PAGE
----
Tips for Battery Care

Tips for Battery Care

Due to the high demands of batteries in daily life, people always purchase batteries in bulk and leave many of them unused. A battery’s general shelf life is up to several years, which allows people to store for a long time. But in some cases, batteries, after a long time in storage, do not function well, or they are damaged without a well-known reason. You may wonder why the expiration date for your current dead battery is not set to expire yet. Why does this occur? Perhaps, the issues in the way you store these batteries? We have several tips for you regarding battery storage and care for NANFU’s alkaline batteries and rechargeable lithium-ion batteries.


How to Store Batteries

One common misconception that people have with batteries is that the cooler they are the more energy they will save and that leads people to put batteries into a refrigerator or even a freezer to maintain their performance. While the idea of dark and cool is correct, keeping them in a freezer or fridge does not. For NANFU’s batteries, they will “live” a better life when they are stored in a dry (little to no moisture), cool (not cold or chill), and dark (no direct sunlight).


Another thing to keep in mind is that a battery’s external casing should be taken care of. DO NOT tear off the original packings and remain them sealed if possible. Once the original packing is gone, please put them into a plastic container for storage. Separate the batteries according to the types and ages, and never mix used batteries with new ones as you may confuse which one is new and which one is old. Always keep the electrodes in the same direction and avoid the opposing ends to touch one another. Keep them away from any metal as contact with any metal will cause a short-circuit and produce leakage problems.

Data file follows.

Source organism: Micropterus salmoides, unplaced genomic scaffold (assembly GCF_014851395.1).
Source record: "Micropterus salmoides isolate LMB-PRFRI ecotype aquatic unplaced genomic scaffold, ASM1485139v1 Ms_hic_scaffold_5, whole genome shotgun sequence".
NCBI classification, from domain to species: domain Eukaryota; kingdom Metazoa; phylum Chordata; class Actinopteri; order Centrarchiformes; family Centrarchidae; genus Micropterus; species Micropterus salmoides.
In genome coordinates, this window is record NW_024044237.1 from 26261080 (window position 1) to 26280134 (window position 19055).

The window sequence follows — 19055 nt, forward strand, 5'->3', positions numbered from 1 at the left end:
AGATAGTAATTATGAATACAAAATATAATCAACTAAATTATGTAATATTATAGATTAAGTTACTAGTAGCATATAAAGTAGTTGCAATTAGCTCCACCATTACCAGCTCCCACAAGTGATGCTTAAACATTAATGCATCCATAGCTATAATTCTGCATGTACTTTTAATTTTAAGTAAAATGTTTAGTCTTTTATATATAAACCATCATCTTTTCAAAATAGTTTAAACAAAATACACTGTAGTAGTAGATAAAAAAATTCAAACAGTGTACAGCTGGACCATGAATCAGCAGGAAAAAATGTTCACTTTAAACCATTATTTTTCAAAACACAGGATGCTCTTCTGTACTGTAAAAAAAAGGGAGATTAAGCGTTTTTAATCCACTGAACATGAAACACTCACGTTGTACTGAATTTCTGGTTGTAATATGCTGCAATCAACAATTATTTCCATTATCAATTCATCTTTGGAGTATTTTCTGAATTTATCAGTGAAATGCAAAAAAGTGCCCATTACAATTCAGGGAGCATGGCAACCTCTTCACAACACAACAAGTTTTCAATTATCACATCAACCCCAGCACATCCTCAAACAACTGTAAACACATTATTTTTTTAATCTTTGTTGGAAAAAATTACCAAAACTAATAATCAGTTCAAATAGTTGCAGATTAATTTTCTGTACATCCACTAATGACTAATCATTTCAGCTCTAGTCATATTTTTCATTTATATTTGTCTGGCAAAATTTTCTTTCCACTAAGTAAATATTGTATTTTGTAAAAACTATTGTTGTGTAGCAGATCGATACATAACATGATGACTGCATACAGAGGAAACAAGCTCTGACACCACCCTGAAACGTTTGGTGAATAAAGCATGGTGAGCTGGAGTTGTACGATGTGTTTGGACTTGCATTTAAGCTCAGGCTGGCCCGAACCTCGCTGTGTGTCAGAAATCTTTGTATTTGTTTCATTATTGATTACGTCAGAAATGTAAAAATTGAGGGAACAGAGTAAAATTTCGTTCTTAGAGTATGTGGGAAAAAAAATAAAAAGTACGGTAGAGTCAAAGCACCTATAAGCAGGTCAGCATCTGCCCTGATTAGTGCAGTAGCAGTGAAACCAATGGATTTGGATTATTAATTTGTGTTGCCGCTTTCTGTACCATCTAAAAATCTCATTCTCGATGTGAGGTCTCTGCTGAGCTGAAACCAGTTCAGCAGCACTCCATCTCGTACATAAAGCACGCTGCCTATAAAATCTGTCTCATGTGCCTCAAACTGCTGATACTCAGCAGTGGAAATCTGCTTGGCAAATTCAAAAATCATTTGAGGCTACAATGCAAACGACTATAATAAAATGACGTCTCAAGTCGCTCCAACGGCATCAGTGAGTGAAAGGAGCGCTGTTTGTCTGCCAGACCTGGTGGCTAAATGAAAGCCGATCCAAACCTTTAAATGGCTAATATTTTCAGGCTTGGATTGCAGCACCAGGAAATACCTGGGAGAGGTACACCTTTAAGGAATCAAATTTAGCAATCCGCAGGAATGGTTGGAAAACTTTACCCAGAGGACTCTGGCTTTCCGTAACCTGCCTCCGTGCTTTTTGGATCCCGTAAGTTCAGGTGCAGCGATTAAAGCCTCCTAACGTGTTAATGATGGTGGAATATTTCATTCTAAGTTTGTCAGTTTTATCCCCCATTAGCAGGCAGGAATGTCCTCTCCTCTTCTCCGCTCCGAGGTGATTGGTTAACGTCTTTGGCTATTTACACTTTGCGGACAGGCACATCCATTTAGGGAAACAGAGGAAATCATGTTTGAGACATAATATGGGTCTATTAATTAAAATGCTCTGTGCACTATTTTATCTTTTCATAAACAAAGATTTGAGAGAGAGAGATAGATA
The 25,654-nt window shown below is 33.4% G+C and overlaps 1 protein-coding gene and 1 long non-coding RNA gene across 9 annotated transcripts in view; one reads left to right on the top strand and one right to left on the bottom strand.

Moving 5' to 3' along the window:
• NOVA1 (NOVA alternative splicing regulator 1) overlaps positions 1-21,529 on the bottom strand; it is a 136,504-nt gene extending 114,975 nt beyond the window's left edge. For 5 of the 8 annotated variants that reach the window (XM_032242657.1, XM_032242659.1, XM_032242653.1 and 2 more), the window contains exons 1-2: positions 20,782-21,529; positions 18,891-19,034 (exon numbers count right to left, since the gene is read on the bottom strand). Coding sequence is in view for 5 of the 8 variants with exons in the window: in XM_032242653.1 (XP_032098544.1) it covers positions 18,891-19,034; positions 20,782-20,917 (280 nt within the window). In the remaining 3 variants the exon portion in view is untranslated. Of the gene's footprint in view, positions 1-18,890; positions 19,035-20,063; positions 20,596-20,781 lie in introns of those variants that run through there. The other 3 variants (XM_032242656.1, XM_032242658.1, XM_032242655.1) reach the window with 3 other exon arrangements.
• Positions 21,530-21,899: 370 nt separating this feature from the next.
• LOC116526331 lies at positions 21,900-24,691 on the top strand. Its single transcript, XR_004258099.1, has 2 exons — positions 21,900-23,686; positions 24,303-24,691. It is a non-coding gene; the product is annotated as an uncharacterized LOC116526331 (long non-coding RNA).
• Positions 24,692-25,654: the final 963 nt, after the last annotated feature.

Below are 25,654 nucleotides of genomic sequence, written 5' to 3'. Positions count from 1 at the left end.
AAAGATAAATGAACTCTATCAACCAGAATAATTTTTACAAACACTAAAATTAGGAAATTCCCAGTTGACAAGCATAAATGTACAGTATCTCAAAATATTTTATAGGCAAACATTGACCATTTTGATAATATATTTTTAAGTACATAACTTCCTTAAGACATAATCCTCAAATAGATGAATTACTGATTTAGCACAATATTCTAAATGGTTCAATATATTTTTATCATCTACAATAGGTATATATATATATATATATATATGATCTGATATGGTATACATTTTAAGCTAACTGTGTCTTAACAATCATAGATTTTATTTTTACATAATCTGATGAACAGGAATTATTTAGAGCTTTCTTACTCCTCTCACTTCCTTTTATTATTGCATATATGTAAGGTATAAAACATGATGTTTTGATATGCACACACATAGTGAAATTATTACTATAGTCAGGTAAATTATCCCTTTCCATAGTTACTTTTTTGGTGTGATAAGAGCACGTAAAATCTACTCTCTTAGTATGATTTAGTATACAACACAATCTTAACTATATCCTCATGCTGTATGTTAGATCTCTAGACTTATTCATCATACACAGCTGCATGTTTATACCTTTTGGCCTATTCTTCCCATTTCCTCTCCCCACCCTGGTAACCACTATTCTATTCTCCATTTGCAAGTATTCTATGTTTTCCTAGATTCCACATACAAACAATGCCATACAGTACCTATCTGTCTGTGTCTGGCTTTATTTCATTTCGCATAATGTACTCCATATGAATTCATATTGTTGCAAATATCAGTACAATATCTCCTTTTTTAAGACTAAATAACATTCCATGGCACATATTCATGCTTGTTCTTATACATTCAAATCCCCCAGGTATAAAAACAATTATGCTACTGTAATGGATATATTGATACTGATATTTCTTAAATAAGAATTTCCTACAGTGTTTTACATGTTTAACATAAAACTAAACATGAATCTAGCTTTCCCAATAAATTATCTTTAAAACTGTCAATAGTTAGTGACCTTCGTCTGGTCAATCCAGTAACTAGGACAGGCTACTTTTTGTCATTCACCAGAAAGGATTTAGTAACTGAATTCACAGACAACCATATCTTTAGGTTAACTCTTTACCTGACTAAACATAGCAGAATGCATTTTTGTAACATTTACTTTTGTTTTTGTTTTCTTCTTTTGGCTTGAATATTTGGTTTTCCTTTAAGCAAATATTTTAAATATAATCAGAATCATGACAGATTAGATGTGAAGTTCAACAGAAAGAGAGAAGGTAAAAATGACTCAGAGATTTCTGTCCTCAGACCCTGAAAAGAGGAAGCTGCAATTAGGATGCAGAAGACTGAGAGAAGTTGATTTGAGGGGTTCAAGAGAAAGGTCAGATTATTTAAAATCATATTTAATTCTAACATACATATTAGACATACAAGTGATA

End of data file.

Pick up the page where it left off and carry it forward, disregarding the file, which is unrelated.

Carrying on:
Most importantly, keep the batteries far away from fire and out of reach of the children (especially for button cells).


Proper Care for Primary Cell Batteries

For disposable primary batteries, proper storage will be enough to maintain their performance as if they were new. NANFU’s alkaline batteries can be stored for up to 10 years if properly handled. For batteries being used, we recommend removing them from electronic devices not commonly used. This prevents the batteries from leaking inside the device and damaging the electronic device inside. Please never charge a non-rechargeable battery!


Proper Care for Rechargeable Batteries

For rechargeable batteries, we have more suggestions for you. Always charge the rechargeable battery with the included/compatible chargers. Please fully charge before use to bring out their optimal performance. Remember to keep the surfaces clean. To keep them clean you can gently rub with a pencil eraser or wipe with a clean cloth if necessary. Still, don’t forget to remove them from the devices which you may not use so often.


How to Dispose of or Recycle Primary Cell Batteries


Each household disposes of tens or hundreds of primary batteries in a way that may threaten our environment. In Canada alone, 745 million batteries are disposed of every year and only 5% are disposed of properly. Most of the disposable/primary cell batteries produced after 1996 are free of hazardous heavy metals due to international regulations. For example, NANFU alkaline batteries are free of lead, mercury, and cadmium since 1995. Single-use batteries of this type can be placed in the trash with other household waste. For older battery types we recommend looking up your local county or city regulations and see if they need special treatment in disposing of.


How to Dispose of or Recycle Rechargeable Batteries

For rechargeable batteries, proper disposal is also necessary. You can gather and classify different types of batteries to dispose of them according to their components. All types of rechargeable batteries require them to be dropped off at your local recycling depot to be properly disposed of. Look up your waste regulations, check on the local government or Earth 911 website for battery disposal guidelines and drop-off locations in your area.